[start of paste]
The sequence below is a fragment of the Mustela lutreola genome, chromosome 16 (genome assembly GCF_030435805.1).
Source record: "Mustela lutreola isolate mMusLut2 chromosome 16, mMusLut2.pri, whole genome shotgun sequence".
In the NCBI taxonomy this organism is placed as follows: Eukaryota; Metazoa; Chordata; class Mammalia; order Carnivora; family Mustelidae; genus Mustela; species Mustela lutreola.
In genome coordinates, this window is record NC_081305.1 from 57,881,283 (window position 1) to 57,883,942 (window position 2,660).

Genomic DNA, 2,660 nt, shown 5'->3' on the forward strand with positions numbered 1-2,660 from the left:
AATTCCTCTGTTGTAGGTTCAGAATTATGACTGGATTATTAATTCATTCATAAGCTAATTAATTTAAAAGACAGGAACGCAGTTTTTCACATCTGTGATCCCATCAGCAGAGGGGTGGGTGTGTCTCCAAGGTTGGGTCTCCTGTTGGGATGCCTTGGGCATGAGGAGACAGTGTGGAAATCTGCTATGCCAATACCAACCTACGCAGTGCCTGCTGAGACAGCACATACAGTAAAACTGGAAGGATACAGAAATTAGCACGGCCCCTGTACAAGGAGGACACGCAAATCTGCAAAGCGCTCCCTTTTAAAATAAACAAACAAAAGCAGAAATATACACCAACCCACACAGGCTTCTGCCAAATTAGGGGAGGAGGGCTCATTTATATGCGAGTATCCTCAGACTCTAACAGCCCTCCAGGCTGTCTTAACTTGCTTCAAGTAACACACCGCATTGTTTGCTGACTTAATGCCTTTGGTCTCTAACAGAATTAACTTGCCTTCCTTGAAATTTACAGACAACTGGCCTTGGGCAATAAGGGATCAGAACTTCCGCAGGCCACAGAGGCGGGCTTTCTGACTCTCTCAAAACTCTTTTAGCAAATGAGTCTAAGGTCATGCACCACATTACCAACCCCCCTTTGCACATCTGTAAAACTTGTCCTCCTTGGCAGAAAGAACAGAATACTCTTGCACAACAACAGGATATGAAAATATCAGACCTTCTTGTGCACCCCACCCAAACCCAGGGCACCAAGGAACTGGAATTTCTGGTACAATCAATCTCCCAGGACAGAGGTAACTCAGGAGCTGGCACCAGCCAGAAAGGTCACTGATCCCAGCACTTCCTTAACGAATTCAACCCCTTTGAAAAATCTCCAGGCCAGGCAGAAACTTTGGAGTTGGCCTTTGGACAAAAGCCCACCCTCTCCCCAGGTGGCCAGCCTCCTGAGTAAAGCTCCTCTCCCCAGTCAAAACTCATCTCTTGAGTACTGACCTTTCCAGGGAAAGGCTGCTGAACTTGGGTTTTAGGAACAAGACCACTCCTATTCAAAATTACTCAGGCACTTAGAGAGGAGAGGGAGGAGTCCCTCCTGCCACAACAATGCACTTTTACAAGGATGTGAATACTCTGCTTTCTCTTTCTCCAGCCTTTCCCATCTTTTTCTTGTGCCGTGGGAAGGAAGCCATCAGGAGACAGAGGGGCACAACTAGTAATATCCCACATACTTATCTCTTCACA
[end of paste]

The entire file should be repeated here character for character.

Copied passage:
The sequence below is a fragment of the Mustela lutreola genome, chromosome 16 (genome assembly GCF_030435805.1).
Source record: "Mustela lutreola isolate mMusLut2 chromosome 16, mMusLut2.pri, whole genome shotgun sequence".
In the NCBI taxonomy this organism is placed as follows: Eukaryota; Metazoa; Chordata; class Mammalia; order Carnivora; family Mustelidae; genus Mustela; species Mustela lutreola.
In genome coordinates, this window is record NC_081305.1 from 57,881,283 (window position 1) to 57,883,942 (window position 2,660).

Genomic DNA, 2,660 nt, shown 5'->3' on the forward strand with positions numbered 1-2,660 from the left:
AATTCCTCTGTTGTAGGTTCAGAATTATGACTGGATTATTAATTCATTCATAAGCTAATTAATTTAAAAGACAGGAACGCAGTTTTTCACATCTGTGATCCCATCAGCAGAGGGGTGGGTGTGTCTCCAAGGTTGGGTCTCCTGTTGGGATGCCTTGGGCATGAGGAGACAGTGTGGAAATCTGCTATGCCAATACCAACCTACGCAGTGCCTGCTGAGACAGCACATACAGTAAAACTGGAAGGATACAGAAATTAGCACGGCCCCTGTACAAGGAGGACACGCAAATCTGCAAAGCGCTCCCTTTTAAAATAAACAAACAAAAGCAGAAATATACACCAACCCACACAGGCTTCTGCCAAATTAGGGGAGGAGGGCTCATTTATATGCGAGTATCCTCAGACTCTAACAGCCCTCCAGGCTGTCTTAACTTGCTTCAAGTAACACACCGCATTGTTTGCTGACTTAATGCCTTTGGTCTCTAACAGAATTAACTTGCCTTCCTTGAAATTTACAGACAACTGGCCTTGGGCAATAAGGGATCAGAACTTCCGCAGGCCACAGAGGCGGGCTTTCTGACTCTCTCAAAACTCTTTTAGCAAATGAGTCTAAGGTCATGCACCACATTACCAACCCCCCTTTGCACATCTGTAAAACTTGTCCTCCTTGGCAGAAAGAACAGAATACTCTTGCACAACAACAGGATATGAAAATATCAGACCTTCTTGTGCACCCCACCCAAACCCAGGGCACCAAGGAACTGGAATTTCTGGTACAATCAATCTCCCAGGACAGAGGTAACTCAGGAGCTGGCACCAGCCAGAAAGGTCACTGATCCCAGCACTTCCTTAACGAATTCAACCCCTTTGAAAAATCTCCAGGCCAGGCAGAAACTTTGGAGTTGGCCTTTGGACAAAAGCCCACCCTCTCCCCAGGTGGCCAGCCTCCTGAGTAAAGCTCCTCTCCCCAGTCAAAACTCATCTCTTGAGTACTGACCTTTCCAGGGAAAGGCTGCTGAACTTGGGTTTTAGGAACAAGACCACTCCTATTCAAAATTACTCAGGCACTTAGAGAGGAGAGGGAGGAGTCCCTCCTGCCACAACAATGCACTTTTACAAGGATGTGAATACTCTGCTTTCTCTTTCTCCAGCCTTTCCCATCTTTTTCTTGTGCCGTGGGAAGGAAGCCATCAGGAGACAGAGGGGCACAACTAGTAATATCCCACATACTTATCTCTTCACA